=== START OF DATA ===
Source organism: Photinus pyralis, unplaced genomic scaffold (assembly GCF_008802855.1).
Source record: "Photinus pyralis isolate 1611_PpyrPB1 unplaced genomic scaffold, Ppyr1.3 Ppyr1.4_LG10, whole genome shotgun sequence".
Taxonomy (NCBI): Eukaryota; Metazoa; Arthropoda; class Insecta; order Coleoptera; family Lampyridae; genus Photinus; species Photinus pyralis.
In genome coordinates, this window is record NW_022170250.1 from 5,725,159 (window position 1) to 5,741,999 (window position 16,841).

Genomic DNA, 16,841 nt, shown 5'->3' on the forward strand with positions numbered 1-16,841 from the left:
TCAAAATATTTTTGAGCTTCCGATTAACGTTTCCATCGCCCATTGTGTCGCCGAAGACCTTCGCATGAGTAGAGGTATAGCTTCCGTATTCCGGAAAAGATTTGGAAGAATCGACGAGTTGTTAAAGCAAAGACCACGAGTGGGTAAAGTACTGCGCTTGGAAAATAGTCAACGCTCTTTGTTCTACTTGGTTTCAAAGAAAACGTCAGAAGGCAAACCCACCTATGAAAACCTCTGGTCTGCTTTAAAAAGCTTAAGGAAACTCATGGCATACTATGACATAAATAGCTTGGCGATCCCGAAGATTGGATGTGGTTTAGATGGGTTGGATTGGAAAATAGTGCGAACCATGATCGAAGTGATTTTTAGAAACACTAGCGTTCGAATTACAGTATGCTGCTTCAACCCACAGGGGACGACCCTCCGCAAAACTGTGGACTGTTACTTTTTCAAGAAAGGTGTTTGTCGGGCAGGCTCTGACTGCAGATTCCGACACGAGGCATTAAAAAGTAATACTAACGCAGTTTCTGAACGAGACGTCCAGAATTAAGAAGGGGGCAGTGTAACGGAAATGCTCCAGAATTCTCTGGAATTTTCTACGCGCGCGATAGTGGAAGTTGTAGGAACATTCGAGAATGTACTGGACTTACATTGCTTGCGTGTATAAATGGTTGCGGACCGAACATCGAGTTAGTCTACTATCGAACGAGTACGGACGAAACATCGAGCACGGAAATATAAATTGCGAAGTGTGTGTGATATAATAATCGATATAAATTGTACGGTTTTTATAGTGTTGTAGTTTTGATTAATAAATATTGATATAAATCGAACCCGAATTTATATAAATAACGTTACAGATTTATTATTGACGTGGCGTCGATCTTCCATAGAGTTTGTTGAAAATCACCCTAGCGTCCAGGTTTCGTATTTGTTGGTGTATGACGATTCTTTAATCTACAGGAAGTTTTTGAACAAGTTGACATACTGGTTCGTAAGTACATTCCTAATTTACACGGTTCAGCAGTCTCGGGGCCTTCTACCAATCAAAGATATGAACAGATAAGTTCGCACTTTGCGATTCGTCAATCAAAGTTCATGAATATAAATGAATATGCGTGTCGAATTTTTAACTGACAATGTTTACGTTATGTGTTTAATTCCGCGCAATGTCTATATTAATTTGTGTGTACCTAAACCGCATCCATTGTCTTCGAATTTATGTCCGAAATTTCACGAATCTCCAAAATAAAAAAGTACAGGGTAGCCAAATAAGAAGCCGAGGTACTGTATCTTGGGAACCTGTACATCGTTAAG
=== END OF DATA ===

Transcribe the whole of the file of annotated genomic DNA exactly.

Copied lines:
Source organism: Photinus pyralis, unplaced genomic scaffold (assembly GCF_008802855.1).
Source record: "Photinus pyralis isolate 1611_PpyrPB1 unplaced genomic scaffold, Ppyr1.3 Ppyr1.4_LG10, whole genome shotgun sequence".
Taxonomy (NCBI): Eukaryota; Metazoa; Arthropoda; class Insecta; order Coleoptera; family Lampyridae; genus Photinus; species Photinus pyralis.
In genome coordinates, this window is record NW_022170250.1 from 5,725,159 (window position 1) to 5,741,999 (window position 16,841).

Genomic DNA, 16,841 nt, shown 5'->3' on the forward strand with positions numbered 1-16,841 from the left:
TCAAAATATTTTTGAGCTTCCGATTAACGTTTCCATCGCCCATTGTGTCGCCGAAGACCTTCGCATGAGTAGAGGTATAGCTTCCGTATTCCGGAAAAGATTTGGAAGAATCGACGAGTTGTTAAAGCAAAGACCACGAGTGGGTAAAGTACTGCGCTTGGAAAATAGTCAACGCTCTTTGTTCTACTTGGTTTCAAAGAAAACGTCAGAAGGCAAACCCACCTATGAAAACCTCTGGTCTGCTTTAAAAAGCTTAAGGAAACTCATGGCATACTATGACATAAATAGCTTGGCGATCCCGAAGATTGGATGTGGTTTAGATGGGTTGGATTGGAAAATAGTGCGAACCATGATCGAAGTGATTTTTAGAAACACTAGCGTTCGAATTACAGTATGCTGCTTCAACCCACAGGGGACGACCCTCCGCAAAACTGTGGACTGTTACTTTTTCAAGAAAGGTGTTTGTCGGGCAGGCTCTGACTGCAGATTCCGACACGAGGCATTAAAAAGTAATACTAACGCAGTTTCTGAACGAGACGTCCAGAATTAAGAAGGGGGCAGTGTAACGGAAATGCTCCAGAATTCTCTGGAATTTTCTACGCGCGCGATAGTGGAAGTTGTAGGAACATTCGAGAATGTACTGGACTTACATTGCTTGCGTGTATAAATGGTTGCGGACCGAACATCGAGTTAGTCTACTATCGAACGAGTACGGACGAAACATCGAGCACGGAAATATAAATTGCGAAGTGTGTGTGATATAATAATCGATATAAATTGTACGGTTTTTATAGTGTTGTAGTTTTGATTAATAAATATTGATATAAATCGAACCCGAATTTATATAAATAACGTTACAGATTTATTATTGACGTGGCGTCGATCTTCCATAGAGTTTGTTGAAAATCACCCTAGCGTCCAGGTTTCGTATTTGTTGGTGTATGACGATTCTTTAATCTACAGGAAGTTTTTGAACAAGTTGACATACTGGTTCGTAAGTACATTCCTAATTTACACGGTTCAGCAGTCTCGGGGCCTTCTACCAATCAAAGATATGAACAGATAAGTTCGCACTTTGCGATTCGTCAATCAAAGTTCATGAATATAAATGAATATGCGTGTCGAATTTTTAACTGACAATGTTTACGTTATGTGTTTAATTCCGCGCAATGTCTATATTAATTTGTGTGTACCTAAACCGCATCCATTGTCTTCGAATTTATGTCCGAAATTTCACGAATCTCCAAAATAAAAAAGTACAGGGTAGCCAAATAAGAAGCCGAGGTACTGTATCTTGGGAACCTGTACATCGTTAAG